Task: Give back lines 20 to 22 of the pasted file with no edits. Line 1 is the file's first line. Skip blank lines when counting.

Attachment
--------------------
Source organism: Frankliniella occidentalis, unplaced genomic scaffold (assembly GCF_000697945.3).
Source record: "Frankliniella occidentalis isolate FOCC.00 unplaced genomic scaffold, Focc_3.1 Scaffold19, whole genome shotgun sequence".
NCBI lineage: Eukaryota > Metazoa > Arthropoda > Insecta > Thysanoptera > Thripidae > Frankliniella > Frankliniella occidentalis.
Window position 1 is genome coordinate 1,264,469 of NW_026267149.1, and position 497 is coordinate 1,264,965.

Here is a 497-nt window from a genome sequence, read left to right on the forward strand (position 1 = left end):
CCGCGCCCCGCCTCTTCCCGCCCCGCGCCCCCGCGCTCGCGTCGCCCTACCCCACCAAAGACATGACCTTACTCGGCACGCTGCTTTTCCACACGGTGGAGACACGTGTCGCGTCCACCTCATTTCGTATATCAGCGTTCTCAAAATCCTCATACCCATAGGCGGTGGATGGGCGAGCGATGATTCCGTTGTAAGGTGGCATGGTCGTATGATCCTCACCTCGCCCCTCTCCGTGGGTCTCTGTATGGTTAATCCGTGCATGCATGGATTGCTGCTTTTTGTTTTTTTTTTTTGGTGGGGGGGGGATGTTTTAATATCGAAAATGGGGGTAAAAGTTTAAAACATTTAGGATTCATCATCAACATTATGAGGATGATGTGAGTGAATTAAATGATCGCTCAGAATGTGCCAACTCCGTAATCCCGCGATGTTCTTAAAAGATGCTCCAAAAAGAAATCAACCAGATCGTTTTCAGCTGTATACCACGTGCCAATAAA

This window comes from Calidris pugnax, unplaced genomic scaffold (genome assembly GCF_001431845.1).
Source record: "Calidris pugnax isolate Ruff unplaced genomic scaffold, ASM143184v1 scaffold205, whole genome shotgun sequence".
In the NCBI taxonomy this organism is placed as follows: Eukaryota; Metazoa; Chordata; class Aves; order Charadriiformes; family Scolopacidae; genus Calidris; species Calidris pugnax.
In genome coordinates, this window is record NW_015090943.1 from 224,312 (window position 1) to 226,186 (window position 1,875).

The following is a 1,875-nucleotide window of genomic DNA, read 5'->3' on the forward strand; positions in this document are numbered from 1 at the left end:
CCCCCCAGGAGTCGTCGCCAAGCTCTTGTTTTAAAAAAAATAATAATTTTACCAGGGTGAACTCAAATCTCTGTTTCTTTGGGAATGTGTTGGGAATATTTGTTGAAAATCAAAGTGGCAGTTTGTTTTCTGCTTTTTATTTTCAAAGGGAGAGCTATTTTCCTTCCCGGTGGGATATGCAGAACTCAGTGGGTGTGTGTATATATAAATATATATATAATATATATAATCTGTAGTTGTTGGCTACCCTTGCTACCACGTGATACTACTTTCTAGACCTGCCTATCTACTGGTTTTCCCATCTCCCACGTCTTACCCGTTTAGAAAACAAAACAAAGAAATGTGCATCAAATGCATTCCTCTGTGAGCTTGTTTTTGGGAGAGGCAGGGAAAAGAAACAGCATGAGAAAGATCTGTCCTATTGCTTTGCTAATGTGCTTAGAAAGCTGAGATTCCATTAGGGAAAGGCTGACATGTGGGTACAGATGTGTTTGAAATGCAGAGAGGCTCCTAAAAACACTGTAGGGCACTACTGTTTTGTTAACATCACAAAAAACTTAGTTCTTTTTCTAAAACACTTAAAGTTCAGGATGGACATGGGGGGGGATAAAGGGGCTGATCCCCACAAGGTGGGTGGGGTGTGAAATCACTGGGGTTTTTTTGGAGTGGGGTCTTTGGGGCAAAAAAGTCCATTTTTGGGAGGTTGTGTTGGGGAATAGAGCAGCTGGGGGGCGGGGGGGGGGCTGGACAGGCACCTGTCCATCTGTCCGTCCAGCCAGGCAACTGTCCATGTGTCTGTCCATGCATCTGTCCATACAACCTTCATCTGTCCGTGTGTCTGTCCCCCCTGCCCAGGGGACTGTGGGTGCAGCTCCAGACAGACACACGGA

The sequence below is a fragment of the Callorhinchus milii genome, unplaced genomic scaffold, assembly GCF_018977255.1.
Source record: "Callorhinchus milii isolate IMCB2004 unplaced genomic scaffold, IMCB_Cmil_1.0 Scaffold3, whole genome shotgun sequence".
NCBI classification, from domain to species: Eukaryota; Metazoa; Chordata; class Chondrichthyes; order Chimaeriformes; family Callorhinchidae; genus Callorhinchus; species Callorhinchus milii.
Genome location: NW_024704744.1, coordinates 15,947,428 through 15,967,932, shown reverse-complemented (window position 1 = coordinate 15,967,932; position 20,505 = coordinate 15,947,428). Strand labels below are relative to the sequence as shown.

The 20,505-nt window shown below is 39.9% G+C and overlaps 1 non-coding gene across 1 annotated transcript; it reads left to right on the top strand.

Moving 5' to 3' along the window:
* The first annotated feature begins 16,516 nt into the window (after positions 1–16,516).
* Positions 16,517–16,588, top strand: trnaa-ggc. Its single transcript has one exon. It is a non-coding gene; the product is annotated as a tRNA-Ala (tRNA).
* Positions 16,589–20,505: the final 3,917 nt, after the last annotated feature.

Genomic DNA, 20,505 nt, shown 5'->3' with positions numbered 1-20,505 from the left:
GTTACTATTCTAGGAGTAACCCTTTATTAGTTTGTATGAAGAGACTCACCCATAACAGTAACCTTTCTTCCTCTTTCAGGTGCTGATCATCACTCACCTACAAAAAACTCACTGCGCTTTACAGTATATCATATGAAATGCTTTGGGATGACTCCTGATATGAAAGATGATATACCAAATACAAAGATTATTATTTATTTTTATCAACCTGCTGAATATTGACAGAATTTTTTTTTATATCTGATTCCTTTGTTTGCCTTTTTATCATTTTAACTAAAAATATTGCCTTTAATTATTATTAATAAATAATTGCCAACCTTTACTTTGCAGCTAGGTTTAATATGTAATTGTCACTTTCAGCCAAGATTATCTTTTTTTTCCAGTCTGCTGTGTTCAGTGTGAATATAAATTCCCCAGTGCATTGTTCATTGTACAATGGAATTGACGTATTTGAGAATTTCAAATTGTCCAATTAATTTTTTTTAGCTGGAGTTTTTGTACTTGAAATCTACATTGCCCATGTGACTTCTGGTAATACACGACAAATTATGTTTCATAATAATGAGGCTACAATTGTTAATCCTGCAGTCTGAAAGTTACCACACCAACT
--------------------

* Positions 16,517–16,588, top strand: trnaa-ggc. Its single transcript has one exon. It is a non-coding gene; the product is annotated as a tRNA-Ala (tRNA).
* Positions 16,589–20,505: the final 3,917 nt, after the last annotated feature.

Genomic DNA, 20,505 nt, shown 5'->3' with positions numbered 1-20,505 from the left: